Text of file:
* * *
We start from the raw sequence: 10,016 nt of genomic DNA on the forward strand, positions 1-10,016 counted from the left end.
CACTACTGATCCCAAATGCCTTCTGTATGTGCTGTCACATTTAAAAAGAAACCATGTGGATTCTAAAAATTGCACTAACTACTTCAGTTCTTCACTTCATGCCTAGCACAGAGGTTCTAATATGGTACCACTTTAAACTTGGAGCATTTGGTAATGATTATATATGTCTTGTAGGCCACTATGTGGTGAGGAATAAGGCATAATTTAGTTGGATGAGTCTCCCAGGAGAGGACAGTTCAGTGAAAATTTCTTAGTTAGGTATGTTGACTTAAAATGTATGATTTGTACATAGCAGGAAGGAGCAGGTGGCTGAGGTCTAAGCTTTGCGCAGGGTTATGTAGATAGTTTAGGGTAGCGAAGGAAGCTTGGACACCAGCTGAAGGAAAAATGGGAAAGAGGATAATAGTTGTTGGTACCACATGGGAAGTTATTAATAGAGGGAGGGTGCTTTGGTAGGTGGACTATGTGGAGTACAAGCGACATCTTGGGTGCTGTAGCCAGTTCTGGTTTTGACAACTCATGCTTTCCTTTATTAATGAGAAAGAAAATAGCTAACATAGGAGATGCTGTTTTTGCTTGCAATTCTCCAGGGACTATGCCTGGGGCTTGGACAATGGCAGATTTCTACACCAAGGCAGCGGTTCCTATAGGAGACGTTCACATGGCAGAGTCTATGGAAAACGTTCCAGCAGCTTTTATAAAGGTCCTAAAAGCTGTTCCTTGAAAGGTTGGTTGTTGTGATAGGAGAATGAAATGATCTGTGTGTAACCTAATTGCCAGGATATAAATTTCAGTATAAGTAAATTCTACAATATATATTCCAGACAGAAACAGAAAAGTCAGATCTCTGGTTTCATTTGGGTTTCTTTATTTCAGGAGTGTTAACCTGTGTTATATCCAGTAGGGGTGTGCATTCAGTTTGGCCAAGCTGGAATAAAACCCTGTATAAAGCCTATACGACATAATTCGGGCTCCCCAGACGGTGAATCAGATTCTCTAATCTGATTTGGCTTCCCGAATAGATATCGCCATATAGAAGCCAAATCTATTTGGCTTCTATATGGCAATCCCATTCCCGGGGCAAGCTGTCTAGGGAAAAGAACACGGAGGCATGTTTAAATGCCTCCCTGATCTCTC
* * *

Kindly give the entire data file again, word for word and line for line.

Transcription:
We start from the raw sequence: 10,016 nt of genomic DNA on the forward strand, positions 1-10,016 counted from the left end.
CACTACTGATCCCAAATGCCTTCTGTATGTGCTGTCACATTTAAAAAGAAACCATGTGGATTCTAAAAATTGCACTAACTACTTCAGTTCTTCACTTCATGCCTAGCACAGAGGTTCTAATATGGTACCACTTTAAACTTGGAGCATTTGGTAATGATTATATATGTCTTGTAGGCCACTATGTGGTGAGGAATAAGGCATAATTTAGTTGGATGAGTCTCCCAGGAGAGGACAGTTCAGTGAAAATTTCTTAGTTAGGTATGTTGACTTAAAATGTATGATTTGTACATAGCAGGAAGGAGCAGGTGGCTGAGGTCTAAGCTTTGCGCAGGGTTATGTAGATAGTTTAGGGTAGCGAAGGAAGCTTGGACACCAGCTGAAGGAAAAATGGGAAAGAGGATAATAGTTGTTGGTACCACATGGGAAGTTATTAATAGAGGGAGGGTGCTTTGGTAGGTGGACTATGTGGAGTACAAGCGACATCTTGGGTGCTGTAGCCAGTTCTGGTTTTGACAACTCATGCTTTCCTTTATTAATGAGAAAGAAAATAGCTAACATAGGAGATGCTGTTTTTGCTTGCAATTCTCCAGGGACTATGCCTGGGGCTTGGACAATGGCAGATTTCTACACCAAGGCAGCGGTTCCTATAGGAGACGTTCACATGGCAGAGTCTATGGAAAACGTTCCAGCAGCTTTTATAAAGGTCCTAAAAGCTGTTCCTTGAAAGGTTGGTTGTTGTGATAGGAGAATGAAATGATCTGTGTGTAACCTAATTGCCAGGATATAAATTTCAGTATAAGTAAATTCTACAATATATATTCCAGACAGAAACAGAAAAGTCAGATCTCTGGTTTCATTTGGGTTTCTTTATTTCAGGAGTGTTAACCTGTGTTATATCCAGTAGGGGTGTGCATTCAGTTTGGCCAAGCTGGAATAAAACCCTGTATAAAGCCTATACGACATAATTCGGGCTCCCCAGACGGTGAATCAGATTCTCTAATCTGATTTGGCTTCCCGAATAGATATCGCCATATAGAAGCCAAATCTATTTGGCTTCTATATGGCAATCCCATTCCCGGGGCAAGCTGTCTAGGGAAAAGAACACGGAGGCATGTTTAAATGCCTCCCTGATCTCTC